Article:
by Hassan del Campo
According to a study by the Census Bureau more than one in four working American families is low-income. Despite working the equivalent of 1 1/4 full-time jobs these families cannot break through to moderate-income levels. Accumulation of assets is a doorway out of financial strife but the challenge is amassing the funds necessary to engage in wealth-building opportunities.
Individual Development Accounts (IDAs) are one of the more popular asset creation tools – in which participants receive a matching grant for every dollar saved. Usually, the funds the family receives must go towards the purchase of a home, small business, or continuing education. There are other IDAs that offer different savings goals, but these are less wide-spread and specific to local need. In Los Angeles we are seeing IDAs phasing out to be replaced by accelerated savings programs – such as Ramp-UP and micro-finance programs. Ramp-Up, essentially, has the same end product as any IDA; an awarded, guaranteed sum of money to the participant. How Ramp-UP differs is that funds are collected in a custodial savings account for 15 months. At the end of the term the participant receives an amount to add to their savings. Those funds can be withdrawn at any time with no penalty, for any purchase and use. Currently, Ramp-UP accounts in Los Angeles offer a grant equivalent of up to 22% APY.
Ramp-UP is designed specifically to demonstrate the benefits of savings (for the longer-term) with high interest that accelerates the rewards of consistent saving over time. The catch? Well, there is a maximum that you can receive in subsidized interest, regardless of how much you deposit monthly or initially. And there are income guidelines, to ensure the program can only be utilized by those it’s directed for. Beyond that Ramp-UP is a real opportunity to create savings for the LMI family. This will be the first investment many of our families will partake in, that will expose them to no built-in risk (but nothing can eliminate “natural risk” aka “life happens”) and guaranteed profit. It’s the perfect segue to government-backed bonds, high-yielding interest bank accounts, and even IRAs (Individual Retirement Accounts).
IDAs are a great tool but they are not the panacea to rise from poverty. Additionally, I am concerned about any program that encourages a LMI family to rest their future savings and impact their cash flow with the purchase of a home or in the investment of a small business. It’s an unconventional idea, but I cannot help but consider that if done incorrectly buying a house, launching a small business, and even a school tuition can disrupt a family’s finances even more – especially since the perceived payoff are realized (happen) at a later time. For example, one can say paying tuition for college will pay off with a higher-paying job in the future. First-time home buyers can argue their home will rise in price over time. Small business owners can anticipate a profit-turning operation. Though, nothing is guaranteed. These risks, I believe, can be alleviated with proper education and training as the participant saves. IDAs can remain asset specific. Additionally, the family could use Ramp-UP to create an emergency savings fund.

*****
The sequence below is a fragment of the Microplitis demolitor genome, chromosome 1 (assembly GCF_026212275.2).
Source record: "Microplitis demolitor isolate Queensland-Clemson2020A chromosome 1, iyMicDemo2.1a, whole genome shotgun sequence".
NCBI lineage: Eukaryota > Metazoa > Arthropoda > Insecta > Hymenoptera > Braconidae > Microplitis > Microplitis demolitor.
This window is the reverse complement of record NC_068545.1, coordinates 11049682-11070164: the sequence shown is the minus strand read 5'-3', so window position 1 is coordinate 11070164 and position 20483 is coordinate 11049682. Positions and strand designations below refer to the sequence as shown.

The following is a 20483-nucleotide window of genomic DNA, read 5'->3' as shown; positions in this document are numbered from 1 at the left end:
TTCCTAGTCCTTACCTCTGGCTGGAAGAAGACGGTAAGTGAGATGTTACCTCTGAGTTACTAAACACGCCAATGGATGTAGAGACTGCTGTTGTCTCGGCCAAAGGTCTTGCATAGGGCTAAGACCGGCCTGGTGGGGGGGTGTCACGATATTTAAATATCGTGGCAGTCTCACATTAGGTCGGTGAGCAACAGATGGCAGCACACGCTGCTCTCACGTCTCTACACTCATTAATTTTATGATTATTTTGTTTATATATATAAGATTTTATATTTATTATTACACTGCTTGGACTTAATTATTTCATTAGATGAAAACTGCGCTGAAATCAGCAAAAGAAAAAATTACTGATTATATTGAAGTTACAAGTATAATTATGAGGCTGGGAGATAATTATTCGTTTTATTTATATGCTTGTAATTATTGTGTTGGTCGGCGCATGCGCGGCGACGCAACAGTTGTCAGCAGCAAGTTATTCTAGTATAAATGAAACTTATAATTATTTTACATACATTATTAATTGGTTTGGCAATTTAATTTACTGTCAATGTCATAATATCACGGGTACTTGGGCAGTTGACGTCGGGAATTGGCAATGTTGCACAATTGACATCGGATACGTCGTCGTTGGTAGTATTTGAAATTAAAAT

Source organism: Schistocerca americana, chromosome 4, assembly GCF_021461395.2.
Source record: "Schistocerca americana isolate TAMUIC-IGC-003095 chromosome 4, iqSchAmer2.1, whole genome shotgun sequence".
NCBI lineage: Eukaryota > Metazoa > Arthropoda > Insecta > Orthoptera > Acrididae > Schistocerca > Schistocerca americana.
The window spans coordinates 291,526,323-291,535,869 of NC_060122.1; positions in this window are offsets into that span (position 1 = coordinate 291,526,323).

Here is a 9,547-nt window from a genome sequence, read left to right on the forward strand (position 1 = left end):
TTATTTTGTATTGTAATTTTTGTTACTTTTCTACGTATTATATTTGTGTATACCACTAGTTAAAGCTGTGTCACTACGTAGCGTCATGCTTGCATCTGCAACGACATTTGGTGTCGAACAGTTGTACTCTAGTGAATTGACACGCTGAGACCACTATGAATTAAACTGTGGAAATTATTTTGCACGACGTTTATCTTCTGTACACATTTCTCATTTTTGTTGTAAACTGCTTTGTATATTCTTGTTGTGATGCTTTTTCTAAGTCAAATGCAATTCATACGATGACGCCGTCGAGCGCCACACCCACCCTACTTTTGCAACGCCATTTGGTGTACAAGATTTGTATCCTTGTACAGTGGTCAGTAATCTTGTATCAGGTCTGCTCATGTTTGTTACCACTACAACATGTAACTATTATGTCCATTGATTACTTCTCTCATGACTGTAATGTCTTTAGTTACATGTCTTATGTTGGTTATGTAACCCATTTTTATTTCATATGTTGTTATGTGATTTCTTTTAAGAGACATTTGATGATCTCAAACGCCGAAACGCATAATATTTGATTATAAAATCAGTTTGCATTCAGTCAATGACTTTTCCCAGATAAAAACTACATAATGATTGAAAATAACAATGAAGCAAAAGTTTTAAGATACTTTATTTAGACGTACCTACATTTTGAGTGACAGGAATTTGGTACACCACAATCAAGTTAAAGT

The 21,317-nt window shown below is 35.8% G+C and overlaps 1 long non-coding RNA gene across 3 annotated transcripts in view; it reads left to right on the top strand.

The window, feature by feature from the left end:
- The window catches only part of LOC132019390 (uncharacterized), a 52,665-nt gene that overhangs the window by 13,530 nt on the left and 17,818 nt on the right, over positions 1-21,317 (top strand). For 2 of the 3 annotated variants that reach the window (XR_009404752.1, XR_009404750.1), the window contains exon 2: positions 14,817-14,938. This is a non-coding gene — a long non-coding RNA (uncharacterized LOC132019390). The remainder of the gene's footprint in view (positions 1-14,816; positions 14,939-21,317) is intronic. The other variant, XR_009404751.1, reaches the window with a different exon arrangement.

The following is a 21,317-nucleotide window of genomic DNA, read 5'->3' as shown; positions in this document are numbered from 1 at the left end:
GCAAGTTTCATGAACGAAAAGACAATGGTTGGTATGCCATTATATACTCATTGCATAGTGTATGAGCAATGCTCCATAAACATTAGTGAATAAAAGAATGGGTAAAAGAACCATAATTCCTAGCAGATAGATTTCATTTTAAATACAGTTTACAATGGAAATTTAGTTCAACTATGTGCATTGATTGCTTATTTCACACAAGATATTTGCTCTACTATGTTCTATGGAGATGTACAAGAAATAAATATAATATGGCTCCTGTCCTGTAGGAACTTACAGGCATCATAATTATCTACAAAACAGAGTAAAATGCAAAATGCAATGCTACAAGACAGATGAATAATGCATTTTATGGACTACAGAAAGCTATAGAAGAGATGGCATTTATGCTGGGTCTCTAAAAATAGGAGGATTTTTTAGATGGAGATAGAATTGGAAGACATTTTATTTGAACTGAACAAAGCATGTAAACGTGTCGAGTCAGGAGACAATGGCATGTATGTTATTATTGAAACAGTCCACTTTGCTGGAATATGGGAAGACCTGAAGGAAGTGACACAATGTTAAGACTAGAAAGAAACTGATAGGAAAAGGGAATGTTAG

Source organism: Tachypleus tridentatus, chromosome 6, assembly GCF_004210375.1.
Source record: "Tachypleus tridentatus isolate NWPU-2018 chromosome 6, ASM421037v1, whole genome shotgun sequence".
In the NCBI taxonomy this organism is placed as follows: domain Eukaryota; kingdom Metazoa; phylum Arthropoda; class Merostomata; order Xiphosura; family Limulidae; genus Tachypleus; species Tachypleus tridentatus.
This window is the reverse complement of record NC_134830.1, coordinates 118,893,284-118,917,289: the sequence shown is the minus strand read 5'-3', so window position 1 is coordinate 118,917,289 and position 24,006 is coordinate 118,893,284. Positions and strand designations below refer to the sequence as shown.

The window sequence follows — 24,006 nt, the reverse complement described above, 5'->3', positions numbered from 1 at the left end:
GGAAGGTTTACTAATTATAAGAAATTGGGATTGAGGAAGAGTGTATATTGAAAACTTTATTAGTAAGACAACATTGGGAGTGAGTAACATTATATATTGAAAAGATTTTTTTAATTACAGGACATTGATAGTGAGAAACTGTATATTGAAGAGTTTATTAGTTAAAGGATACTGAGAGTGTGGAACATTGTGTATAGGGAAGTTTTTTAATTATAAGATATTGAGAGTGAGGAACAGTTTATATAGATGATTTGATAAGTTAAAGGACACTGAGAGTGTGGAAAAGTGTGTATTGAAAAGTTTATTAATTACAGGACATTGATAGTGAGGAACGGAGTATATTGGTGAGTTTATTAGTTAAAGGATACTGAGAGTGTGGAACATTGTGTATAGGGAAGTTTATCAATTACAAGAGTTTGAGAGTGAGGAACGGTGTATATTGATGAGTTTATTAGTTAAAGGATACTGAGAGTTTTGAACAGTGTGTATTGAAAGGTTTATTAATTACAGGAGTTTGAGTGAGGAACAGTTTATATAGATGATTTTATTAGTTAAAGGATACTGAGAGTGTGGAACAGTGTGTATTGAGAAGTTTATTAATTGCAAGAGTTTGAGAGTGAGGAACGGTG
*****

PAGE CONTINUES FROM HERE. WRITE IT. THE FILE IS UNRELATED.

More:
Despite the average American earning less income to their expenses and steady unemployment are we still better off then our generations past? One thing for sure is that today there are several more opportunities for the LMI family to save beyond financial services available to higher-income earning population. Community organizations have already brought IDAs and now Ramp-UP to their neighborhoods. President Barack Obama’s Savers Tax Credit is federal move to incentivize saving for retirement. And now, I believe, the internet is poised to be the next platform. It will just be a matter of finding an effective middleman to connect the resources with the family.
If we want to reach America’s ‘unsaved’ we need to create products that reflect LMI family challenges, cash flow risks, and needs. The buck can’t stop there (pun intended). These products need to be marketed effectively so that the people that need them the most can use them. IDA, Ramp-UP, and other programs that accelerate savings are a step in the right direction because they simply don’t offer free money but rather require the participant to invest their money for the long-term and then reap the rewards. Lastly, LMI families need to have access of an array of products and programs that can all be used simultaneously.
IDAs, for instance, ensure a participant can use accumulated savings for a specific person. They must commit to their selected asset goal in order to receive the benefits. Until then, their funds remain “locked up”. Ramp-UP accounts are flexible for the LMI since the participant can withdraw at any time without penalty and funds can be used for whatever purpose. They are also “low-touch” products for the participant since there is no required classes or meetings to attend. Both programs are useful for the ‘unsaved’ since they expose financially-strapped, but capable families with opportunities to amass savings and wealth